Dan Williamson / Duluth News Tribune
A woman stands while a dog rests in her coat
Katrina Lund, of Duluth, and Miley the dog take a break from watching the Duluth Polar Bear Plunge Saturday.
Dan Williamson / Duluth News Tribune
People playing outdoors on ice
Spectators take a break and play on the ice of Superior Bay during the Duluth Polar Bear Plunge Saturday.
Dan Williamson / Duluth News Tribune
Four people leap into the water during a polar plunge
A group of four enters the water of Superior Bay during the Duluth Polar Bear Plunge Saturday.
Dan Williamson / Duluth News Tribune
people in costume jumping in cold water
Angeline Moore, of Superior, and Jeana Shykes, of Duluth, dressed as The Golden Girls jump into the water during the Special Olympics Polar Plunge at the end of Park Point on Saturday in Duluth.
Clint Austin / Duluth News Tribune
people jumping in cold water
Miranda Dahl of Duluth reacts to the cold water of the harbor while participating during the Special Olympics Polar Plunge at the end of Park Point on Saturday in Duluth.
Clint Austin / Duluth News Tribune
demogorgon
A participant dressed as a demogorgon from the television show “Stranger Things” walks to the open water during the Special Olympics Polar Plunge at the end of Park Point on Saturday in Duluth.
Clint Austin / Duluth News Tribune
woman pushing two tricycles
Wanmei Guan of Duluth pushes her kids Grace Guan, 4, left, and Beena Guan, 2, on tricycles on the ice during the Special Olympics Polar Plunge at the end of Park Point on Saturday in Duluth.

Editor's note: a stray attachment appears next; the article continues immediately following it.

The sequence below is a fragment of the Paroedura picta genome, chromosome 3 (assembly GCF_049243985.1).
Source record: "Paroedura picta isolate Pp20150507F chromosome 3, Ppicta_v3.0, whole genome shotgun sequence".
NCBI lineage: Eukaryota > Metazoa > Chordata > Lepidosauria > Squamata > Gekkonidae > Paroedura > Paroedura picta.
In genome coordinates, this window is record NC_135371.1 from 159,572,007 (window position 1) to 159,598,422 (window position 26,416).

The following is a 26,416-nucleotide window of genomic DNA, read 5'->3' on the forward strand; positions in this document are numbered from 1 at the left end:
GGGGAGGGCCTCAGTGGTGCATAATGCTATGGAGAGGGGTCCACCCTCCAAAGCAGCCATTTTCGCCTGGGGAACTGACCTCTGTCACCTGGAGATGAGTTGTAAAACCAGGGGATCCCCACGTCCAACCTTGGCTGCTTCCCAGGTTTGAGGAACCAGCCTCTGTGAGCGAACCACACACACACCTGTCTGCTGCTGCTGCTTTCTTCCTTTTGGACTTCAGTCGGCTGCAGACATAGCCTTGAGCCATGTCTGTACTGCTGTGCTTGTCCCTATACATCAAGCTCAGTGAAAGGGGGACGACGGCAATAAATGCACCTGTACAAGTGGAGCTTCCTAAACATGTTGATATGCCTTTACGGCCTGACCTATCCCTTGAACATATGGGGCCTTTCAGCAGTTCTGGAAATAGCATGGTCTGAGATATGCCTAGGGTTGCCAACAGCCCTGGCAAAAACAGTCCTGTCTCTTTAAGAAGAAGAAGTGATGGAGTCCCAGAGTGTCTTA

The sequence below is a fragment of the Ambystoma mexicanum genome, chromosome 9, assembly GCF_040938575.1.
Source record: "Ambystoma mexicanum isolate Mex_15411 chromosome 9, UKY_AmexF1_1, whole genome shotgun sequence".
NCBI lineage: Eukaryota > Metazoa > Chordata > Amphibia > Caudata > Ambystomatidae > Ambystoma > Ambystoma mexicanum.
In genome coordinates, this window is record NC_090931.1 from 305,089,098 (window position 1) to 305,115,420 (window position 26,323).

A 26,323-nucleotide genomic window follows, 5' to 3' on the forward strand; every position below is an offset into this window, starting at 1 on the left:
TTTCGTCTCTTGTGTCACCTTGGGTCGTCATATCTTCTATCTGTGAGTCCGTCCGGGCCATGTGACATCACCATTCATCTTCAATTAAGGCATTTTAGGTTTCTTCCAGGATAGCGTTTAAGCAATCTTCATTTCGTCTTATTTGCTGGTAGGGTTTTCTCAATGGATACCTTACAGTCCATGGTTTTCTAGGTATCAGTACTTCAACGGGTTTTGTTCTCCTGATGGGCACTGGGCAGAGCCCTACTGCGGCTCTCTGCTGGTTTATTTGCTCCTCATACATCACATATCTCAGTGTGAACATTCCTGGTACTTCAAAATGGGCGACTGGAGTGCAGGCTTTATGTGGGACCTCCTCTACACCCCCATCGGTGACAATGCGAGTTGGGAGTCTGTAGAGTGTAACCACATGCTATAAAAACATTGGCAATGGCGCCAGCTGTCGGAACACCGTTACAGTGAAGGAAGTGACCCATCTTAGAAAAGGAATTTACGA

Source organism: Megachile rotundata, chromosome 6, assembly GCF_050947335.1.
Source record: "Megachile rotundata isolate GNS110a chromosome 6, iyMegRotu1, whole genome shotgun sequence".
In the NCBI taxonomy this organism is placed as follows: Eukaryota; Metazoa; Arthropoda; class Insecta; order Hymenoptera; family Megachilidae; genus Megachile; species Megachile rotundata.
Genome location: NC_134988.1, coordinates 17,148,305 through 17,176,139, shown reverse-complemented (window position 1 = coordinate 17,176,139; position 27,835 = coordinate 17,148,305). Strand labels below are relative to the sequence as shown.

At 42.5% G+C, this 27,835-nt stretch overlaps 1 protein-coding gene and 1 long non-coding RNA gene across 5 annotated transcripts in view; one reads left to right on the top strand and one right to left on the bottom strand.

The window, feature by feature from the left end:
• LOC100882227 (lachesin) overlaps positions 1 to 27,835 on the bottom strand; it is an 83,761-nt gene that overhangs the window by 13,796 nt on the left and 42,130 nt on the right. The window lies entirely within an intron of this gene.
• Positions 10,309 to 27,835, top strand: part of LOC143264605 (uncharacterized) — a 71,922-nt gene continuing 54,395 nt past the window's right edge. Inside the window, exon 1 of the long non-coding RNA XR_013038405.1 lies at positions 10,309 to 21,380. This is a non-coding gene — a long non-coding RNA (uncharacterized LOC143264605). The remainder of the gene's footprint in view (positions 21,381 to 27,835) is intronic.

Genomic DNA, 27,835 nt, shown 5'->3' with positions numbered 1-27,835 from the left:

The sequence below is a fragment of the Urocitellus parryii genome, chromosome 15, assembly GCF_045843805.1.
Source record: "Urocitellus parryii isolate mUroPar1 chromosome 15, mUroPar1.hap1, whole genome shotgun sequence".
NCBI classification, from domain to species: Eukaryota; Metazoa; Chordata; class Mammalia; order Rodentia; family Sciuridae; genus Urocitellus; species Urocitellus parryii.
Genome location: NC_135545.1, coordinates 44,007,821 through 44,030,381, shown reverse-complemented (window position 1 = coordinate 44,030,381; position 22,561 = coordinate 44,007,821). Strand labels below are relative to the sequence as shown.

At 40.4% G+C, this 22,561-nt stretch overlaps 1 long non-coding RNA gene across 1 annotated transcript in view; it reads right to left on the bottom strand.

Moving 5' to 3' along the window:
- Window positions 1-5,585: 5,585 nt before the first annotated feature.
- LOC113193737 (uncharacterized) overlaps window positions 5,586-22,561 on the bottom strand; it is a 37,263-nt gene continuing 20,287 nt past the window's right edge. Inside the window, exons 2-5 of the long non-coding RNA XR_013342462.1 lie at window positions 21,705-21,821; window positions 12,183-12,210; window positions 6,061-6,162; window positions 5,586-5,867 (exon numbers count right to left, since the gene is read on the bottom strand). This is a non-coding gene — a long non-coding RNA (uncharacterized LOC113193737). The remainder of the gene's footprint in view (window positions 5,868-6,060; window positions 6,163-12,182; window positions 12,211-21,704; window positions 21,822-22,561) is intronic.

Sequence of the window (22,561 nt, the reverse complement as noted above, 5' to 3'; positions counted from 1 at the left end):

Clint Austin / Duluth News Tribune
people using smartphones to capture images
People use smartphones to capture people jumping in the water at the end of Park Point during the Special Olympics Polar Plunge on Saturday in Duluth.
Clint Austin / Duluth News Tribune
people in costume jumping in cold water
A person dressed as Vecna from the television show “Stranger Things” reacts to the cold water during the Special Olympics Polar Plunge at the end of Park Point on Saturday in Duluth.
Clint Austin / Duluth News Tribune
people in costume jumping in cold water
A participant dressed as a demogorgon from the television show “Stranger Things” reacts to the cold water during the Special Olympics Polar Plunge at the end of Park Point on Saturday in Duluth.
Clint Austin / Duluth News Tribune
Man hidden behind a splash as he enters the water during a polar plunge.
Hidden behind a splash, Clayton Alborn, of Silver Bay, prepares to emerge from underwater in Superior Bay during his leap in the Duluth Polar Bear Plunge Saturday.
Dan Williamson / Duluth News Tribune

Brielle Bredsten is the business reporter for the Duluth News Tribune.

She earned a bachelor's degree in Professional Writing & Technical Communication, with minors in Advertising and Creative Writing from Metropolitan State University, in addition to a two-year professional paid internship as reporter/editor of the student newspaper.

She is an award-winning professional writer, photographer and editor based in rural Minnesota. Over the past decade, Brielle Bredsten has contributed more than 1,000 articles, feature stories, non-profit press-releases, photographs and columns. Her work has been published in several community newspapers.

Send her story tips, feedback or just say hi at bbredsten@duluthnews.com.